It not only highlighted Congress' inability to grapple with ways to make Medicare operate more efficiently, but also exposed a political culture that continues to frustrate attempts to fix the flawed system.

''The more decisions are made out of Washington, the more stakeholders you have in what Congress says,'' said Elizabeth Wright, vice president for government affairs at the nonprofit Citizens Against Government Waste. ``I know a lot of these people at these trade associations. They don't like fraud any more than anyone else. But they're there to fight for their constituents and to make sure they get the good end of the lollipop.''

South Florida's Graham, who decried Congress' delay of competitive bidding, said: ``There are so many individual stakeholders who will oppose any reform if they think it will affect their interests adversely.''

The American Association for Homecare, a nonprofit organization that represents 600 members, including medical equipment providers, argued that Medicare's process of selecting competitive bidders was unfair because it left out hundreds of legitimate businesses.

'Our members called their congressmen and said, `This is going to put us out of business,' '' said Michael Reinemer, the group's vice president for communications and policy. ``It was an issue of fairness in allowing these providers to continue to serve their patients.''

People associated with that trade group, along with five large equipment suppliers, have given more than $427,000 to both Democratic and Republican campaign committees in 2007-08, according to Congressional Quarterly Today.

Those contributions are merely a fraction of the tens of millions of dollars that individuals, lobbyists and political action groups gave during the same period to politicians on congressional committees that oversee Medicare and other health issues, according to the nonpartisan Center for Responsive Politics.

Grassley, former chairman of the Senate Finance Committee, which oversees Medicare, said medical equipment suppliers hold sway with Congress because they represent small-business owners who are important constituents.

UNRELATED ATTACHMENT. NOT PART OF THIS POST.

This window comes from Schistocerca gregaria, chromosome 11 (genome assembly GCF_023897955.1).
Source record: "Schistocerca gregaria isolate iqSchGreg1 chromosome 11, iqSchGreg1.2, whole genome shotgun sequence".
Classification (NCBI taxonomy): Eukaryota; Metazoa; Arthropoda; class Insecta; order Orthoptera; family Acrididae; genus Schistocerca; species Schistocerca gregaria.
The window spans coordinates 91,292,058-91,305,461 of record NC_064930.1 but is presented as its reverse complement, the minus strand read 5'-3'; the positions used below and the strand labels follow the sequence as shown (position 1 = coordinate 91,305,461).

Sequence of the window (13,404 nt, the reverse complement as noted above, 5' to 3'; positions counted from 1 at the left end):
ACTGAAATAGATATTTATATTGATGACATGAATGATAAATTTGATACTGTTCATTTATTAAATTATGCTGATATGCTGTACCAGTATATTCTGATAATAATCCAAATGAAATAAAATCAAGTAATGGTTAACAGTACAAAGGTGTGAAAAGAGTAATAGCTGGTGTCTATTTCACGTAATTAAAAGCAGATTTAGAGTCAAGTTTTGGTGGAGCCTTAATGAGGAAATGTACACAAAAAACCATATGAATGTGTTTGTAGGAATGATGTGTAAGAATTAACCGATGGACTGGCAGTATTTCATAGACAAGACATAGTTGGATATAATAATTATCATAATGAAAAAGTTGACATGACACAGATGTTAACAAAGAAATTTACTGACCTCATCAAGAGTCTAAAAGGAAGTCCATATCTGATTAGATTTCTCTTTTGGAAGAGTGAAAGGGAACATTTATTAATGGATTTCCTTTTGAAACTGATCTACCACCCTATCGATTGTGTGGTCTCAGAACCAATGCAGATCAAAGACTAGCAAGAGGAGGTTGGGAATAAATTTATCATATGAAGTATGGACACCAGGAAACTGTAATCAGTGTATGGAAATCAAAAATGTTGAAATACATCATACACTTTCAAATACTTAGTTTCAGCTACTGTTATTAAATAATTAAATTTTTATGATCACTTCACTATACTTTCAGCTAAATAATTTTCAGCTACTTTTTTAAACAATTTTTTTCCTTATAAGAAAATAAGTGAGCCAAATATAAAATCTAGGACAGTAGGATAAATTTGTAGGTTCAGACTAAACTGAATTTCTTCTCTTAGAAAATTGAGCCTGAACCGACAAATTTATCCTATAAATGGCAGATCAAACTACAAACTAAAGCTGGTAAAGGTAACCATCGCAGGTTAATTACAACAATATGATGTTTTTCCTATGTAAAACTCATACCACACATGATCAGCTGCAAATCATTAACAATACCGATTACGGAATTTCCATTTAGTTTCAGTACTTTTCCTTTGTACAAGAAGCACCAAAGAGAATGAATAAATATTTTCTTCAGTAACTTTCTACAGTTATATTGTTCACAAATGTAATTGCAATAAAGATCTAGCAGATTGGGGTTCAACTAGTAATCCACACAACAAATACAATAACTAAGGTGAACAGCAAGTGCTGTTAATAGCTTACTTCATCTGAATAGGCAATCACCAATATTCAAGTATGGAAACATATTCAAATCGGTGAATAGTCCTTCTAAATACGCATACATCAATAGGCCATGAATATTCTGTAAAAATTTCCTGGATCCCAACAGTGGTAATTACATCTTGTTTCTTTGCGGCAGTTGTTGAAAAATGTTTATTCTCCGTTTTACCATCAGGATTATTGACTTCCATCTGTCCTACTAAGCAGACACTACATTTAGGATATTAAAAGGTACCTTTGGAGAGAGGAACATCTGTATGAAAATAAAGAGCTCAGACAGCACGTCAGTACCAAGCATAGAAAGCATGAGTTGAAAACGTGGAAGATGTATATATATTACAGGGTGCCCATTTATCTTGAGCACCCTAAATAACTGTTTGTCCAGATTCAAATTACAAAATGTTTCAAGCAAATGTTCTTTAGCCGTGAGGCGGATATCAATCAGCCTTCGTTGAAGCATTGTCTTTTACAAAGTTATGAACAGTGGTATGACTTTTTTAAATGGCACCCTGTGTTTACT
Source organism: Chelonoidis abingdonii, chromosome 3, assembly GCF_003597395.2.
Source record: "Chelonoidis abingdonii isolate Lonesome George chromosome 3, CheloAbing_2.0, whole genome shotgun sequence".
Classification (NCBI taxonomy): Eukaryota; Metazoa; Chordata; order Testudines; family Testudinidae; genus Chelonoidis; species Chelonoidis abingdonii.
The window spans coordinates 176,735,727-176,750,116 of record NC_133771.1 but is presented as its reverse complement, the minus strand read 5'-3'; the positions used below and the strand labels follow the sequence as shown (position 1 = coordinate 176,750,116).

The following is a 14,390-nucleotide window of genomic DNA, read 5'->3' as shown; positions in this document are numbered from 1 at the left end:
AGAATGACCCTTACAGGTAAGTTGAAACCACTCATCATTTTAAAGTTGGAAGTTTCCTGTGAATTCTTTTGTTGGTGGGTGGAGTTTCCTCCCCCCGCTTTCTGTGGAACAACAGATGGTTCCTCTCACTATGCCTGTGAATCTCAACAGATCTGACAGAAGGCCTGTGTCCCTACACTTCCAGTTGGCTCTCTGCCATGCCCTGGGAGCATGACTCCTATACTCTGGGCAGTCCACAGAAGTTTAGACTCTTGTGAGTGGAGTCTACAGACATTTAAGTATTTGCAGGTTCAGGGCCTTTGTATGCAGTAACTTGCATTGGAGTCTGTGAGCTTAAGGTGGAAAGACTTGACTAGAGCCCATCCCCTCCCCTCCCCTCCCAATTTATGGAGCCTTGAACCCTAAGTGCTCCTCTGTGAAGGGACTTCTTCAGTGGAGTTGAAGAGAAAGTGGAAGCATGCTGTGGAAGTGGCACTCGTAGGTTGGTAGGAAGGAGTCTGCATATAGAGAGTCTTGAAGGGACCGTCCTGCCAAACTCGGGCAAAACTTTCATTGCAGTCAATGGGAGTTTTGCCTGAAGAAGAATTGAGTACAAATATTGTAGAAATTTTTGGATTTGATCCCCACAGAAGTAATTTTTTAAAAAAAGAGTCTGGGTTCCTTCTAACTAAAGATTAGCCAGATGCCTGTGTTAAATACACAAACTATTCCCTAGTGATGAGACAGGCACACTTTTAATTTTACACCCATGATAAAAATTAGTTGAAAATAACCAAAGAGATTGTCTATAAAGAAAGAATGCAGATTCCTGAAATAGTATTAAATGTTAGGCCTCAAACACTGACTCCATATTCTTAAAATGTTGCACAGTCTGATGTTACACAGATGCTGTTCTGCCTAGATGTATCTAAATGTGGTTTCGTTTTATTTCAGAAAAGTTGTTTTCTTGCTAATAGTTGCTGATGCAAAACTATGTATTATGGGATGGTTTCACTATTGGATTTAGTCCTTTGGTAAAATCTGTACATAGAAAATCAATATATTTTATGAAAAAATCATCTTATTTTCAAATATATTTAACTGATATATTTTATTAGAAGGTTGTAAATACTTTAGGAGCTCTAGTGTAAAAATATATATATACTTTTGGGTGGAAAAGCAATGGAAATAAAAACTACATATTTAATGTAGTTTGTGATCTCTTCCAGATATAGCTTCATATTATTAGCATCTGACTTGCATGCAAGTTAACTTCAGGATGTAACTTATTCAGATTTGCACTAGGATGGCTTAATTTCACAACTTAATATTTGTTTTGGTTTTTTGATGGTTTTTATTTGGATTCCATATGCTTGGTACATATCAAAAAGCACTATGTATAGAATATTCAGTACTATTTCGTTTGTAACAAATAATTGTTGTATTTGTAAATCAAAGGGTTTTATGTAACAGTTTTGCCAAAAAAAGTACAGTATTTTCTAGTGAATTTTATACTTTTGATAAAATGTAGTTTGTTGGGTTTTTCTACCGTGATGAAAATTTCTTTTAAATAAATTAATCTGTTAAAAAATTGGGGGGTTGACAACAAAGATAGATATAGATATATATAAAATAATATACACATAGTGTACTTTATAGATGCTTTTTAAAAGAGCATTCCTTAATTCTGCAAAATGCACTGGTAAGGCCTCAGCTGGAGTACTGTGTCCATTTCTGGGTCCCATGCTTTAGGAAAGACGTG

But Grassley said that he, current Finance Committee chairman Sen. Max Baucus, D-Mont., and other members of Congress found fault with how Medicare implemented the competitive-bidding program.

''It did harm to small-business people -- about two-thirds of the bids were thrown out because of technicalities,'' Grassley said. ``You got the feeling it was put together hastily and not well thought out.''

The economic reality is that medical equipment suppliers would stand to make less money if the competitive-bidding program takes effect -- and Medicare could save billions in the future.

For decades, Medicare has set generous rates of reimbursement for renting or buying medical equipment. For example, the program pays $4,023 for a powered wheelchair that can be purchased online for $2,174.


Kerry Weems, acting administrator of Medicare, said competitive bidding would dramatically lower government reimbursements for such products.

''The prices are too high,'' he said. ``Once you move it to a competitive marketplace, it's difficult to say that you're overpaying for this or underpaying for that, because it's not the government that's determining the price.''

Weems said Congress' vote to delay competitive bidding -- which was linked to a bill to block a 10.6 percent Medicare pay cut for physicians -- was classic Washington politics.

''Here is the important lesson to take away from this,'' said Weems, a veteran administrator at the U.S. Department of Health and Human Services. ``Changes that this program makes were fairly modest.

``If you look at the hoopla it has created -- then compare that with many of the statements we hear about the need for Medicare entitlement reform -- this shows how really, really hard entitlement reform could be.''